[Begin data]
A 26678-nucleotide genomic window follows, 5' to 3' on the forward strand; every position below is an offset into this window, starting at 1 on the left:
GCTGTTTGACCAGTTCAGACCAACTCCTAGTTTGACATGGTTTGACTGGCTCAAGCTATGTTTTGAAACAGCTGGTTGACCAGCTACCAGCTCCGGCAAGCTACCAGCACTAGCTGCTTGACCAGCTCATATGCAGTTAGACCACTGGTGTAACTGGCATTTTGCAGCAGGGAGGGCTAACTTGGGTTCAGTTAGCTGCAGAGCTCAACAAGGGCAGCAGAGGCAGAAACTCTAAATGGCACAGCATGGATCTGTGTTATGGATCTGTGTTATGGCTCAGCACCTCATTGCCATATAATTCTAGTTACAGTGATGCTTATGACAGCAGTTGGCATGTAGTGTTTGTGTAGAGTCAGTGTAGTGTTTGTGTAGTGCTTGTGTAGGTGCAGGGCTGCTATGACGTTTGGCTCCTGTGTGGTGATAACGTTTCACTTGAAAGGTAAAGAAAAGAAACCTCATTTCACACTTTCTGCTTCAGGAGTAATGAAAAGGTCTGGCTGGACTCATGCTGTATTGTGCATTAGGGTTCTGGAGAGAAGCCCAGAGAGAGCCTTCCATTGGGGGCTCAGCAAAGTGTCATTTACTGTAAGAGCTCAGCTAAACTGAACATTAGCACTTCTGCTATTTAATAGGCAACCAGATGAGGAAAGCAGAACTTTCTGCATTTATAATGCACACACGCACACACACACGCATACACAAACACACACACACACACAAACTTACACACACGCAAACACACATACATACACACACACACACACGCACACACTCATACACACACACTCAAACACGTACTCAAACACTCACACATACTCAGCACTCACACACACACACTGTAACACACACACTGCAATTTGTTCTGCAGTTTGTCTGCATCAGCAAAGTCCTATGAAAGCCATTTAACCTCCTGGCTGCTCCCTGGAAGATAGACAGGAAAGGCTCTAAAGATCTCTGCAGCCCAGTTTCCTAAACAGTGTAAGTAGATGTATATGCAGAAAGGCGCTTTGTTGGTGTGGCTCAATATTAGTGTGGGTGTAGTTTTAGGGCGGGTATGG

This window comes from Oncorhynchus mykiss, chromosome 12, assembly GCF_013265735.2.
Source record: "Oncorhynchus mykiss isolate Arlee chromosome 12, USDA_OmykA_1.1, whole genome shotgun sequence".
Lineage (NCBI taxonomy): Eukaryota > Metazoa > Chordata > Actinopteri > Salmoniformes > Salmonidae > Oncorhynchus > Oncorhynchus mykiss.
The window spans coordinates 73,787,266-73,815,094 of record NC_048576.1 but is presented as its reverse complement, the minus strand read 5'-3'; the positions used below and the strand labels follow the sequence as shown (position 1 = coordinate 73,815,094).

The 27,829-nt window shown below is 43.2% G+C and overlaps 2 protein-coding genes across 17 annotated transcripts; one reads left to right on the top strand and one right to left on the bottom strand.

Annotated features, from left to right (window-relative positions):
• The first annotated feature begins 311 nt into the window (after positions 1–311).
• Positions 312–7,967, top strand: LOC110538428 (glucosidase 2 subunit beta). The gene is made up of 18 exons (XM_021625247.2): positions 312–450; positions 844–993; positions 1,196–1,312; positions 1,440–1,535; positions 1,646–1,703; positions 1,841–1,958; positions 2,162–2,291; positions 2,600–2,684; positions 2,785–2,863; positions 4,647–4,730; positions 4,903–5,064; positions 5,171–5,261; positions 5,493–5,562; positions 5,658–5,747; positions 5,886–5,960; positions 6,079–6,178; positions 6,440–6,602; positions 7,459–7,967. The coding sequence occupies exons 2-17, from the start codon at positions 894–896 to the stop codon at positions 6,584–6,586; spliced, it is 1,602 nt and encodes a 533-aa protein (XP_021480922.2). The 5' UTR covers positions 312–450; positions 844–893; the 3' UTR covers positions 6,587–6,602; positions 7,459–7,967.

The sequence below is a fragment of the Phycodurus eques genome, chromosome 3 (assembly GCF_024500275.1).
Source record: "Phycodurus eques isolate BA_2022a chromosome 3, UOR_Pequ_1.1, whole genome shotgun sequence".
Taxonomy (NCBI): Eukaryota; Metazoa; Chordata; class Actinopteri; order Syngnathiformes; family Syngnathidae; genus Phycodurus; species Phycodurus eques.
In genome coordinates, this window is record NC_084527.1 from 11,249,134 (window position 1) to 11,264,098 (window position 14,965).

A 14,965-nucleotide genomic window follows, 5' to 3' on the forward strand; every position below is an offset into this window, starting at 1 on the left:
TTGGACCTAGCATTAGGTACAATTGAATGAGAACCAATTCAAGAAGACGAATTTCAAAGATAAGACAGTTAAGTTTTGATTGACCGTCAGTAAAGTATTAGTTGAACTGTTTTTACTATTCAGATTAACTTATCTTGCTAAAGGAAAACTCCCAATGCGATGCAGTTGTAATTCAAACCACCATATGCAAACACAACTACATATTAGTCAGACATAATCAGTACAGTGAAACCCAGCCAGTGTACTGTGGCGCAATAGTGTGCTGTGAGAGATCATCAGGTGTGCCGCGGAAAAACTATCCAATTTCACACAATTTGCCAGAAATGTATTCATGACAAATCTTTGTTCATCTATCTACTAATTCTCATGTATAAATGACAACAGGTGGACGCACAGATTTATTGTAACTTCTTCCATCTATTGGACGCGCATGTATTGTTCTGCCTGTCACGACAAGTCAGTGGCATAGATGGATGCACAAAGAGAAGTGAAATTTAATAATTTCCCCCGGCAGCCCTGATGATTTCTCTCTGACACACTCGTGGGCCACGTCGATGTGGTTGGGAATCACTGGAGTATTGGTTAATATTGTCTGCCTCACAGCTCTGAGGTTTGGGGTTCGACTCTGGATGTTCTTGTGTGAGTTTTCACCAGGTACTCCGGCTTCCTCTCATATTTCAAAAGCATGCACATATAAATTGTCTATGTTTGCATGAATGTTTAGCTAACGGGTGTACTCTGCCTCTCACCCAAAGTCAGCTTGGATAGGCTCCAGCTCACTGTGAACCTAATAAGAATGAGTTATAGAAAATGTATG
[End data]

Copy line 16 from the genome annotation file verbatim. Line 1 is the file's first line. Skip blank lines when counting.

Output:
TTGGACCTAGCATTAGGTACAATTGAATGAGAACCAATTCAAGAAGACGAATTTCAAAGATAAGACAGTTAAGTTTTGATTGACCGTCAGTAAAGTATTAGTTGAACTGTTTTTACTATTCAGATTAACTTATCTTGCTAAAGGAAAACTCCCAATGCGATGCAGTTGTAATTCAAACCACCATATGCAAACACAACTACATATTAGTCAGACATAATCAGTACAGTGAAACCCAGCCAGTGTACTGTGGCGCAATAGTGTGCTGTGAGAGATCATCAGGTGTGCCGCGGAAAAACTATCCAATTTCACACAATTTGCCAGAAATGTATTCATGACAAATCTTTGTTCATCTATCTACTAATTCTCATGTATAAATGACAACAGGTGGACGCACAGATTTATTGTAACTTCTTCCATCTATTGGACGCGCATGTATTGTTCTGCCTGTCACGACAAGTCAGTGGCATAGATGGATGCACAAAGAGAAGTGAAATTTAATAATTTCCCCCGGCAGCCCTGATGATTTCTCTCTGACACACTCGTGGGCCACGTCGATGTGGTTGGGAATCACTGGAGTATTGGTTAATATTGTCTGCCTCACAGCTCTGAGGTTTGGGGTTCGACTCTGGATGTTCTTGTGTGAGTTTTCACCAGGTACTCCGGCTTCCTCTCATATTTCAAAAGCATGCACATATAAATTGTCTATGTTTGCATGAATGTTTAGCTAACGGGTGTACTCTGCCTCTCACCCAAAGTCAGCTTGGATAGGCTCCAGCTCACTGTGAACCTAATAAGAATGAGTTATAGAAAATGTATG